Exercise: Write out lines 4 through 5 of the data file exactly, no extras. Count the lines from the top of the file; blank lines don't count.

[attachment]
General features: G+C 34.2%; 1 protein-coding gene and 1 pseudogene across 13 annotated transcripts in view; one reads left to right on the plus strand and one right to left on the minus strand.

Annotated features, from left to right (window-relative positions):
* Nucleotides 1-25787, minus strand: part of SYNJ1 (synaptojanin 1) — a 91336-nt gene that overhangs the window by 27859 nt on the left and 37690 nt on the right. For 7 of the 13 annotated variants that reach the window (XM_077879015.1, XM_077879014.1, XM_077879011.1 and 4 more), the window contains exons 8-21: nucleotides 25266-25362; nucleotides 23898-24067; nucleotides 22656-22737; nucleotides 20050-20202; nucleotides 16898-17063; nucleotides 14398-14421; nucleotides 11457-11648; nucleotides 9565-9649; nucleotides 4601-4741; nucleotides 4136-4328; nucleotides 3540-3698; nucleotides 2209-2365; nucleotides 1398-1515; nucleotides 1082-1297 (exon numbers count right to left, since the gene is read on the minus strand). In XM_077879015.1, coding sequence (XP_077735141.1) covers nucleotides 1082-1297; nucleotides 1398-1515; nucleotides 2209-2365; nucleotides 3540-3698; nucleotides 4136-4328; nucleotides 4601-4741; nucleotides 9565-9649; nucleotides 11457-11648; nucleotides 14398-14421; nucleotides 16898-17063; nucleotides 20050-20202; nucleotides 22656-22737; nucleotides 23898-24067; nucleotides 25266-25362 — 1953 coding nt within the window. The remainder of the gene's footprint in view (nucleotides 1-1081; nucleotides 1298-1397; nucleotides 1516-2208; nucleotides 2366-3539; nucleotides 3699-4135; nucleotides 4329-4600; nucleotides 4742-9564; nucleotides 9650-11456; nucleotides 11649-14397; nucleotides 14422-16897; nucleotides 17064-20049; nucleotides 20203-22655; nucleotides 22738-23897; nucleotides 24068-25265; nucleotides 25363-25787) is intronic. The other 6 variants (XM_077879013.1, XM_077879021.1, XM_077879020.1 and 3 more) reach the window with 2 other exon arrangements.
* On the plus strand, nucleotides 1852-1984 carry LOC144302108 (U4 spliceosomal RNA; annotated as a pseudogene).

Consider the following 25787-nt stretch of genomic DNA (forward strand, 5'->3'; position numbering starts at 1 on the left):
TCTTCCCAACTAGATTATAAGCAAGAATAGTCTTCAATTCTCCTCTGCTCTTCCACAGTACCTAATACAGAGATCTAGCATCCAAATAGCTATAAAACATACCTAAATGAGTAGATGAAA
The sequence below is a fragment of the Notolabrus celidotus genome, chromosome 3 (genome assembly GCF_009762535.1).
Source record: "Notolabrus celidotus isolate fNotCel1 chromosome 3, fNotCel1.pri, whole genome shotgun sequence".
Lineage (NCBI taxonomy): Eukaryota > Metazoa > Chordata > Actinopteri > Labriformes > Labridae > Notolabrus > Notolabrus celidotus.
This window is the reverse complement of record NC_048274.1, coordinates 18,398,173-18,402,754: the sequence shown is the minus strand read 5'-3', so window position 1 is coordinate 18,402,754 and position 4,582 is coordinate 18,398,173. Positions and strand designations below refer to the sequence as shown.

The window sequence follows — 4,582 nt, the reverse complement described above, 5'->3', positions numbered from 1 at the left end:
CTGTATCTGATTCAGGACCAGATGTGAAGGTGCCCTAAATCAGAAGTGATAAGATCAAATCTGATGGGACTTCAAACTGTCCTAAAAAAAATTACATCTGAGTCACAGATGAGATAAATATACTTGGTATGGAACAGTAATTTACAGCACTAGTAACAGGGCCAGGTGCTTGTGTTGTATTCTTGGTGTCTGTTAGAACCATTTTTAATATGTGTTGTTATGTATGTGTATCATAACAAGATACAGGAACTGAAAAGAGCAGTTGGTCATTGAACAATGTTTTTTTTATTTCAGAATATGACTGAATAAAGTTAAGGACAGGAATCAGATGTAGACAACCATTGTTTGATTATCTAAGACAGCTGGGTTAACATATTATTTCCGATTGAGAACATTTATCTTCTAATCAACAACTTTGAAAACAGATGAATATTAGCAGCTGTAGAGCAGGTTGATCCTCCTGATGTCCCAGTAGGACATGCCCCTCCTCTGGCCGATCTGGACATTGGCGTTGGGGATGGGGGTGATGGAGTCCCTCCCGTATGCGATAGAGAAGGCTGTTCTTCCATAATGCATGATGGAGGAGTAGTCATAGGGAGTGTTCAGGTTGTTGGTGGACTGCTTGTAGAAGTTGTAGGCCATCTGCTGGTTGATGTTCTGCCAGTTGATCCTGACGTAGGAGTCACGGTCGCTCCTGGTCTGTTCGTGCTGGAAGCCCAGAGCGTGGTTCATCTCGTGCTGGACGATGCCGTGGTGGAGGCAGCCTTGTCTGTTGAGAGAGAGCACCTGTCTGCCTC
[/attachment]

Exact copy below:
* On the plus strand, nucleotides 1852-1984 carry LOC144302108 (U4 spliceosomal RNA; annotated as a pseudogene).

Consider the following 25787-nt stretch of genomic DNA (forward strand, 5'->3'; position numbering starts at 1 on the left):